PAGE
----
2. Work on Gallbladder Sludge. This is the most common cause of ongoing pain and working on cleaning out your remaining sludge will help clear those ducts and also helps with a gentle liver detox. Really working on this should bring improvement within a month. If it doesn’t, or if your symptoms get worse then skip straight to step 4. There’s a whole post on supporting your gallbladder as well as one on liver health below.
  3. Give your Liver Some LoveThis can be done at the same time as step 3 – each one helps the other so that you get the best results if you’re supporting your liver and clearing out sludge at the same time.
  4. Get Your Doctor on Board. You have lots of vital organs in your abdomen and we don’t really want to see any of them in trouble.  If your symptoms are not getting better, if they’re getting worse, or if your gut is telling you that there’s more going on then talk with your doctor. There can be hernias, pancreatitis, infections, tumors and other problems that your body can only tell you about in so many ways so don’t ignore symptoms just because you got your gallbladder removed.

It can be easy to get discouraged, but you’re still on the right track. The surgery sometimes isn’t an instant fix, but you’re still moving forward – just follow the steps and trust your gut. If you feel like there’s something bigger going on then talk to your doctor. Otherwise give your liver and ducts a little pampering and you’ll be good as new in no time.

4 thoughts on “Help! I Still Have Gallbladder Pain After Removal.

  1. Ann Hackett

    I had my gall bladder removed nearly one year ago, I had a really bad attack yesterday how can I avoid this in the future.

    1. amyneuzil Post author

      Hi Ann,
      Hopefully you’ve talked with your doctor about it and had a repeat ultrasound – that can show whether or not there are any ducts left over with stones lodged in them. If nothing shows up on the ultrasound, then it comes down to helping your body clear out the gallbladder sludge. Start with the simple things like lecithin (read this post), and other basic steps for sludge (read this post too). If you’re doing all the gallbladder things already and it isn’t working then it’s a good time to schedule a consult with someone who specializes in gallbladder sludge. Look for someone locally and if there isn’t anybody, then I can also consult remotely. I hope this helps!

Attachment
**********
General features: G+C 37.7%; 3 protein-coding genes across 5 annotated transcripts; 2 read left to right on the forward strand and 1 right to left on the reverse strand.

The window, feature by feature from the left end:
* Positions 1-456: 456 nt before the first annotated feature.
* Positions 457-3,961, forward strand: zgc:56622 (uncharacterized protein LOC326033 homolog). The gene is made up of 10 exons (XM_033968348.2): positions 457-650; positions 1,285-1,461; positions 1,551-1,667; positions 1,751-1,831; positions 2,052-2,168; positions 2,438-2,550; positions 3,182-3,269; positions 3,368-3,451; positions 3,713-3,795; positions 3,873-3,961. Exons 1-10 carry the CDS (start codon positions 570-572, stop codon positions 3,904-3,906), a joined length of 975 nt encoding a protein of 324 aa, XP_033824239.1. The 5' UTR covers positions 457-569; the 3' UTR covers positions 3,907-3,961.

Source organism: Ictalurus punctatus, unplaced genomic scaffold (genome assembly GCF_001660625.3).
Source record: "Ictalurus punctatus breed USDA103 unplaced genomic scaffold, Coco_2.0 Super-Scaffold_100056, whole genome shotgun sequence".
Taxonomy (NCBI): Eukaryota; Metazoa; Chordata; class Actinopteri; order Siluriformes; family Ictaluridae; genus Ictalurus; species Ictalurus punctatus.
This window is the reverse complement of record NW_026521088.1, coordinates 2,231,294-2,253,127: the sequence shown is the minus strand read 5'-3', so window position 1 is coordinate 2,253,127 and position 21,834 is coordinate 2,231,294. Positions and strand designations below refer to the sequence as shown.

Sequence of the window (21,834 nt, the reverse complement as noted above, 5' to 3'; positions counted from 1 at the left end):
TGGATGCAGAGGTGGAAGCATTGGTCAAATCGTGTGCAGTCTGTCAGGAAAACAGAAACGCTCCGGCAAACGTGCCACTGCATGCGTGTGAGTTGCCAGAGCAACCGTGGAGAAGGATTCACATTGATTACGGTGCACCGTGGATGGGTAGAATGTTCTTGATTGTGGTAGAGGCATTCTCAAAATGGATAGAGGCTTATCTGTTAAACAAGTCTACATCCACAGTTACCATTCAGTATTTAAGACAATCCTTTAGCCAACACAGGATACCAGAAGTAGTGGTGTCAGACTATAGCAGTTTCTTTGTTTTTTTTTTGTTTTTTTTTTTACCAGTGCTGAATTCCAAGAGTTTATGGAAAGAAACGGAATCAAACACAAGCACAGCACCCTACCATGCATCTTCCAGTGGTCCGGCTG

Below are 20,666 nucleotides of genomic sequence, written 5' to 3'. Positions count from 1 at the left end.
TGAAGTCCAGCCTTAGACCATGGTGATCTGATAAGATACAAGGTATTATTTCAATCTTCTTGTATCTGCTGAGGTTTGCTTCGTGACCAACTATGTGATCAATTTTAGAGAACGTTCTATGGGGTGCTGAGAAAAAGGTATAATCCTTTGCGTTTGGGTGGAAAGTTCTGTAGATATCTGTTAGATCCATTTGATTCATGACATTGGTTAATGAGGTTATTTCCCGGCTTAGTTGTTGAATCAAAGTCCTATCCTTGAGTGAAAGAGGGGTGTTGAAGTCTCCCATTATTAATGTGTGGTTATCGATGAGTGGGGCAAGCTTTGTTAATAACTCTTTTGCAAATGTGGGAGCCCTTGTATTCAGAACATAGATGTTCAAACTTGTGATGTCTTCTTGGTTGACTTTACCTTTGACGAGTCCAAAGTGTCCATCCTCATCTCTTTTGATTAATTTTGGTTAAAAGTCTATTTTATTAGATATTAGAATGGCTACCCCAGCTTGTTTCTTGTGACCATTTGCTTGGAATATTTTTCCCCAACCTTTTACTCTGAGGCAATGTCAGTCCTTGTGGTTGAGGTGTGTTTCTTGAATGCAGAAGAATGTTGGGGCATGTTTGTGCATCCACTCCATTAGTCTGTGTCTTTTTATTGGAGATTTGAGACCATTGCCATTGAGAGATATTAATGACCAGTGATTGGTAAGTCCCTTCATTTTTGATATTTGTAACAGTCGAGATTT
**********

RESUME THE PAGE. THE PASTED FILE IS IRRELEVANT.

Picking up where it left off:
2. Neurilene

    Hi Dr. Amy,

    I had my gallbladder removed two weeks ago and I feel that I need help with digestion. I am very cautious about what I eat but I feel that my digestion is worse than when I had my gallbladder. Can you recommend anything to improve digestion?

    1. amyneuzil Post author

      Hi Neurilene,
      I don’t know much about your situation, but have you tried bitters? They’re a very basic aid to digestion and can help with a number of different problems. It might be a good place to start. If you don’t find them helpful then try talking with a natural practitioner in your area – it might be a post-gallbladder removal problem, but it might also be something else. Let me know how you do with the bitters!